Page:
Elevation

1) The setting on the sights of a firearm that controls the vertical placement.  2) The altitude above mean sea level.  This is important for long range precision shooting because the air density changes with elevation and affects the path of the bullet.

Eyes

Slang for safety glasses or other protection for the eyes.  Although very rare, firearm accidents do happen.  The biggest danger at the Boomer Shoot is flying brass (cartridge shell casings) which carries a very low risk of serious injury.  In the case of a serious accident such as an accidental discharge into the nearby ground or a catastrophic structural failure of a firearm during the firing process there may be high speed dirt or metal particles flying around.  These could result in serious eye injury if safety glasses are not used.  All shooters and spotters are required to wear eye protection while shooting is in progress.

Factory Ammo

Ammunition that has been assembled by a commercial vendor of ammunition and sold in retail stores.  This is as opposed to hand loads which have been assembled by individuals and are not typically sold.  

Firearm

A gun which uses the combustion of some chemical mix, typically smokeless gunpowder, to propel a projectile.  Firearms are typically divided into long guns and handguns.   

Firing Line

A line, either imaginary or marked, from which people shoot their firearms down range.

Firing Pin

A needle like metal part of a modern firearm that gives a vigorous strike to the primer initiating the firing of the cartridge

Fouling Shot

A shot fired in a clean rifle barrel to put the barrel into the normal slightly dirty state from which it is fired.  Often, a rifle will shoot to a different point of aim with this shot as compared to the subsequent shots.  See also, cold clean bore.

Full Metal Jacket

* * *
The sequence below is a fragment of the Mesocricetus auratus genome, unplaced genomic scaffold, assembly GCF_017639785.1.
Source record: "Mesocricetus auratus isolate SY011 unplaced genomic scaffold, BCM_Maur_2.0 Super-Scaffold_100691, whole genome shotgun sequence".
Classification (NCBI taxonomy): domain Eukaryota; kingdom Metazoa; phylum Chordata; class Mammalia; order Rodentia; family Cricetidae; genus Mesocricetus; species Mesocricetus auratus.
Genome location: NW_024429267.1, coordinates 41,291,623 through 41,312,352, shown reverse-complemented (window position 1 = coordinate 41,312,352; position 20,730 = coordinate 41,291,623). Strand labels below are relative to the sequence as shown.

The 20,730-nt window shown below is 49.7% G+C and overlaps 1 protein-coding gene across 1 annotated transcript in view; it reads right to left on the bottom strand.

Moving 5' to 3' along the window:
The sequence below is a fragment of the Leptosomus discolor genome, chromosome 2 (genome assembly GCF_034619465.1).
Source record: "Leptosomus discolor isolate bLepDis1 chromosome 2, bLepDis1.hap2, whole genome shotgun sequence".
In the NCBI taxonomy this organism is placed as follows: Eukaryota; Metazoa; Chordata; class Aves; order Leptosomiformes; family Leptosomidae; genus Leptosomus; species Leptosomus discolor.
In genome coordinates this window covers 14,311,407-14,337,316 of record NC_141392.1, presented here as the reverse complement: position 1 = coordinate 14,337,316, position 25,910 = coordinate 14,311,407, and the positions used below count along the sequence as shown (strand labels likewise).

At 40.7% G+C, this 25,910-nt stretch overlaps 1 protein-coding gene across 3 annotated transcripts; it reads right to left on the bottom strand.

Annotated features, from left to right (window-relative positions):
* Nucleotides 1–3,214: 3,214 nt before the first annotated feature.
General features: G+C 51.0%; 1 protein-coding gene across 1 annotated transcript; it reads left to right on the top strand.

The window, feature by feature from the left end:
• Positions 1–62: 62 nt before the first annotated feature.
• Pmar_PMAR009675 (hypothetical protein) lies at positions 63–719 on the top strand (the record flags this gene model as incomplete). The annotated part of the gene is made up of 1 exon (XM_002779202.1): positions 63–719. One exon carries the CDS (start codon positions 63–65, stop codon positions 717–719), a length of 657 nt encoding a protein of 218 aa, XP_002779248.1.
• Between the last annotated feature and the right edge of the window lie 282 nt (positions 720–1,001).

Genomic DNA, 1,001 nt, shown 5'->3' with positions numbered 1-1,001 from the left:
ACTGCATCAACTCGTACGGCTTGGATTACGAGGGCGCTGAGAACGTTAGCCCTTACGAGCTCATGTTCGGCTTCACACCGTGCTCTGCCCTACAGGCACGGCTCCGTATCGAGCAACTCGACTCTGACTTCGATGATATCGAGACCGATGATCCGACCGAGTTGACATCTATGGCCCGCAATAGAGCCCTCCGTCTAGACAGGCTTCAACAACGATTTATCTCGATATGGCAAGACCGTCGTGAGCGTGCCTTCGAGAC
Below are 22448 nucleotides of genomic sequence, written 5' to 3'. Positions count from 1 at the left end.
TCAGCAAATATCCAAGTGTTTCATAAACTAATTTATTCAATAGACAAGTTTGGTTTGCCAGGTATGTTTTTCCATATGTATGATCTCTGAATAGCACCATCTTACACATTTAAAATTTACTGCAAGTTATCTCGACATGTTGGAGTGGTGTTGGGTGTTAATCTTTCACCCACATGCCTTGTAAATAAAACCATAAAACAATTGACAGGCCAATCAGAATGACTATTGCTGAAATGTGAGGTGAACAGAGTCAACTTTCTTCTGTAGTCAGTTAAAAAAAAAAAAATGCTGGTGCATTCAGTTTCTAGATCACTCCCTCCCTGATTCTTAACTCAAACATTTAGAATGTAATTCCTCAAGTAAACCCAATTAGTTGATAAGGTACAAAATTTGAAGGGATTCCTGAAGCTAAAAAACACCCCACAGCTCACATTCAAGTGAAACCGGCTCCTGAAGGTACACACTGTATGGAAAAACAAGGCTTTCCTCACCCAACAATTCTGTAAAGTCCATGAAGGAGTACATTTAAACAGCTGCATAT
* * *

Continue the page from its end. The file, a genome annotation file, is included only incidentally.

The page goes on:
A type of bullet in which the lead core is encased in a copper jacket on the front and sides.  The copper jacket may also include the base, but this is rarer.  This type of bullet is relatively cheap and used for target practice or by the military.  Sometimes called "Ball" ammo.

Grains

A unit of weight (mass actually) used for measuring bullets and gunpowder.  There are exactly 7000 grains in one pound.  Typical .30 caliber bullets range from 125 to 220 grains.  .22 caliber bullets for center fire cartridges range from about 50 grains to 70 grains.  Typical weights of gunpowder used in one cartridge range from about 20 grains to 80 grains depending on the cartridge type, powder type, bullet weight, and desired muzzle velocity.

Gun Control

1) Being able to hit your target. 2) A political tool to disarm victims.

Gunpowder

A chemical mixture or compound that burns rapidly with or without the presence of air to produce hot pressurized gases capable of propelling a bullet.  There are two basic types of gunpowder, Black Powder and Smokeless Powder.  Black Powder is composed of a mixture of charcoal, sulfur, and potassium nitrate and produces a cloud of white noxious smoke when it burns.  Smokeless powder burns much cleaner but may still produce a small puff of smoke.  All modern firearms use smokeless powder, not only because there is less smoke, but because the bullets can be made to exit the gun faster.  There are some people that love the challenge of shooting a black powder type firearm and organizations exist that cater to that group of people.

Hammer

Similar in function to the carpenter and mechanics tool the hammer of a firearm is propelled by a spring to strike either directly or via a firing pin the primer of a cartridge causing the gun to fire.

Handgun

Handguns are designed to be fired from outstretched arms and include pistols and revolvers

Hand loads

Hand loads are cartridges assembled by an individual person from the individual components (primer, shell casing, gunpowder, and bullet) and are typically tailored specifically for their firearm.  Hand loads are usually cheaper than purchasing factory ammo

Iron Sights

Sights made of metal with no optics.

Kick

Slang term for recoil.

Long gun

Long guns are designed to be fired while in contact with the shoulder of the shooter and include rifles and shotguns

Lever Action

A type of gun that uses a lever operated mechanism to remove an empty shell casing and insert a new cartridge in the chamber of a rifle.  Other types of mechanisms include bolt action and pump action

Magazine